Listen to: Matthew West "Do Something"
The meaning of Thanksgiving was first planted in my mind on a cold, sleety, November day when I was nine years old. I was out selling raffle tickets for my school, St. Colman’s. That bitter cold Saturday morning I wanted to be plopped in front of the TV, watching cartoons, not battling fierce Lake Erie winds and cutting rejection door-to-door sales.
I had just about had it. I was soaked to the bone. Water squished between my toes, reminding me my feet were thoroughly drenched. There was one last house before I crossed over Detroit Avenue to W. 85th Street, my home turf. I eyed this house warily. My blue-collar neighborhood had its clear prejudices – the poor amongst us were the “hillbilly” folk who migrated up from West Virginia and Kentucky. Their houses and yards tended to be messy as their lives—so I was told, one way or another. At least that was the stereotype.
This house was looking like it was fitting the stereotype to a “T.” Broken, unpainted steps. Scattered toys and rickety porch furniture in disarray. Still, seeking an elusive sale, I knocked on the door. A dog barked. A gaggle of children appeared at the door, jumping up and down. A large woman, with stringy hair pulled back in a ponytail, a toothless smile, looked at me, cut off my feeble sales speech, yanking me in saying, “stop about those raffle tickets, child. look at you, poor child, sopping wet. You must be freezing cold out there.”
Inside the warmth of the house, I realized just how cold I was. I took in the disarray – of toys strewn about, laundry helter-skelter, the TV blaring with my favorite cartoon, five young children chattering at once, showing me drawings, action figures and dance moves. All the while the brood was entertaining me, their mother was speaking to me soothingly, and reassuring, “we best take off these wet things and dry them up.” She put my drenched socks and gloves on a radiator my boots on a newspaper, sat me on the couch next to the dog wrapped in a big blanket, and said, “Wait one minute. I’m going to get you something nice and warm to drink.”
In a few minutes, she returned with a steaming mug of strawberry milk. It was the most delicious beverage I have ever had in my entire life. What did she put into it? It was just hot milk and strawberry mix. However, it was a lot more. It was the experience of loving-kindness that we rarely experience these days, especially from complete strangers. As the warmth of that strawberry milk filled my body, I felt shame about the prejudices even I as a child had picked up against our poorer neighbors – and here I felt treated like a princess even though it was I who intruded on her day. I felt those prejudices begin to dissolve in the warmth of the love that was flooding my heart; that was also returning to my limbs.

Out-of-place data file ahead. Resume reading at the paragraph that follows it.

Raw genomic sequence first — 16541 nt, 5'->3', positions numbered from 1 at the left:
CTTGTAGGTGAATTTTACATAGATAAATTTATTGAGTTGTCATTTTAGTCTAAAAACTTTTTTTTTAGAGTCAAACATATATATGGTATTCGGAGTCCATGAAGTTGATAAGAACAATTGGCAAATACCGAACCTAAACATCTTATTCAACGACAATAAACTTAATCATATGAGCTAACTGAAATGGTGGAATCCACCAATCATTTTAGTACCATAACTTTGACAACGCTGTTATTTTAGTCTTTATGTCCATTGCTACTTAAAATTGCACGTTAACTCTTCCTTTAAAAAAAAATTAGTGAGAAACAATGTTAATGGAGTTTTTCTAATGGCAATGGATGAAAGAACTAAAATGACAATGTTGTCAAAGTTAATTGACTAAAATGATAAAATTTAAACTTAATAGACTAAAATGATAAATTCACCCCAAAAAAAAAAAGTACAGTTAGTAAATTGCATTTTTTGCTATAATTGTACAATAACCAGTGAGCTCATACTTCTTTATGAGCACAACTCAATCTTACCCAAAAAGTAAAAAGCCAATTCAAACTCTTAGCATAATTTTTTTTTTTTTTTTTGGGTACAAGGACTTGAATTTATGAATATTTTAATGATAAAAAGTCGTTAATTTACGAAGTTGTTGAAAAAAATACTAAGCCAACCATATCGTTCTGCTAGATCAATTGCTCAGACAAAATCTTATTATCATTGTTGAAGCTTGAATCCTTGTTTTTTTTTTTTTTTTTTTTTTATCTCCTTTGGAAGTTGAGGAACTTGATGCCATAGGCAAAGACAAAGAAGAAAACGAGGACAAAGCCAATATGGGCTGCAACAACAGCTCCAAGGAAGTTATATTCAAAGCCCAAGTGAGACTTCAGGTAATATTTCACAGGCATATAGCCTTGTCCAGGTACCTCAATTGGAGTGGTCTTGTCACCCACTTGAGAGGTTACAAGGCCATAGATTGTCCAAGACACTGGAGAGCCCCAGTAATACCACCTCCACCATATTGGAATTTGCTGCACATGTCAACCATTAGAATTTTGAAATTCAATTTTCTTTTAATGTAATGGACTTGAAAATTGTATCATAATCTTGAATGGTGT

As soon as my socks and mittens were dried I was ready to go. I gave my benefactor a big hug, and never saw her again. There was no need to. I learned the lesson.
Always be grateful for all the people in your life, no matter who they are. We humans like to classify some of us as better than others or more deserving than others. I have learned that this is dangerous and spiritually deadly. We never know another’s full story, history or with what they are dealing. We are not in a position to judge. We are only in a position to give, Jesus says. Perhaps it’s only a prayer. Perhaps we can lend a hand. Or more.
Or perhaps someday the tables are turned and we may need some help from someone. A cup of strawberry milk – or more. That’s how it works. We are all here to help one another. So let’s be grateful for this wonderful web of caring and sharing that exists among family and strangers –and the privilege it is to give of ourselves to one another.
Prayer: God of Giving; There is no way we can outdo you in generosity! However, help us to do our best to become as generous-hearted as we have been created to be. Amen.